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Thursday 23 February 2017

News: The mysterious death of James III

A text from the official records of parliament about the still unresolved mystery of the death of King James III (1460-1488) is one of the exhibits in 'An Open Secret': a new National Archives of Scotland (NAS) exhibition about changes in government attitudes to record and information closures.

The start of the record of the Scottish Parliament's investigation into the death of James III (NAS PA2/5 folio 98v)

James III endured a turbulent reign. He alienated many of his nobles to the extent that they rebelled against him, and he was killed at the battle of Sauchieburn on 11 June 1488, fighting against forces led by his eldest son, the future King James IV (1488-1513). The manner of his death led to one of the many 'conspiracy theories' that litter Scottish history.

The parliamentary record merely states that the king 'happinit to be slane'and attributed the death to the king following bad counsel. But if anyone knew who actually killed the king they kept very quiet about it, perhaps because the new king, James IV, had given orders before the battle that no-one do harm to his father. By the 16th century, there were claims that James, while fleeing from the battle, had been murdered at Milltown, near Bannockburn, by an assassin disguised as a priest, although another version of the story has James being thrown by a horse during the battle, either being killed by the fall or by enemy soldiers.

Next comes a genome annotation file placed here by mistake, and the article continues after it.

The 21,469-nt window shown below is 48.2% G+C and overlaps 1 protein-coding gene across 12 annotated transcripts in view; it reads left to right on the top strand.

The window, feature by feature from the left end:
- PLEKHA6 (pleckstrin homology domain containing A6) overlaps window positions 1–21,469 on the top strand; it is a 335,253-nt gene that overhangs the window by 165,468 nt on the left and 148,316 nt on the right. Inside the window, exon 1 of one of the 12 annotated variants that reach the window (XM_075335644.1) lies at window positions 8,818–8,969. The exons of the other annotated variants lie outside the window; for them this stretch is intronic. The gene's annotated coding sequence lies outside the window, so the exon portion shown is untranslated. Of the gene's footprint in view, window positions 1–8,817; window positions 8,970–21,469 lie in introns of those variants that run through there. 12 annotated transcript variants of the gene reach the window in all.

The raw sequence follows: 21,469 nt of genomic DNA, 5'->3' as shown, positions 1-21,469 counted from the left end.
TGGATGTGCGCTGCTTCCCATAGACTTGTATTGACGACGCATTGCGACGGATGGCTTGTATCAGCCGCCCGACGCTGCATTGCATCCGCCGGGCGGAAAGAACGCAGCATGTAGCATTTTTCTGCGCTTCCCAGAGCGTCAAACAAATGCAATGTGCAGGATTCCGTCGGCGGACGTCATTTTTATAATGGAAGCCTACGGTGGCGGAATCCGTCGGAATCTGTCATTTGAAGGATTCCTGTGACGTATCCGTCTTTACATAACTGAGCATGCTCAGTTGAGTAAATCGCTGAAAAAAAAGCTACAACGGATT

James IV's government wanted to curtail discussion about James III's death and insisted they were innocent. Parliament exonerated the new king, stating that 'oure soverane lord that now is and the trew lordis and barouns that wes withe him in the samyne feild war innocent, quhyt and fre of the saidis slauchteris feilde'.

Public dissatisfaction with the event and the parliamentary debate was followed by open rebellion. As late as 1492, the government had to offer a reward of 100 merks' worth of land for the arrest of his killers. The reward has never been claimed!

See an image of the parliamentary text with a transcript (New window, Acrobat PDf 164 Kb)

The text from the official records of parliament is one of the exhibits in 'An Open Secret': an exhibition about changes in government attitudes to record and information closures.

Read more about the exhibition.


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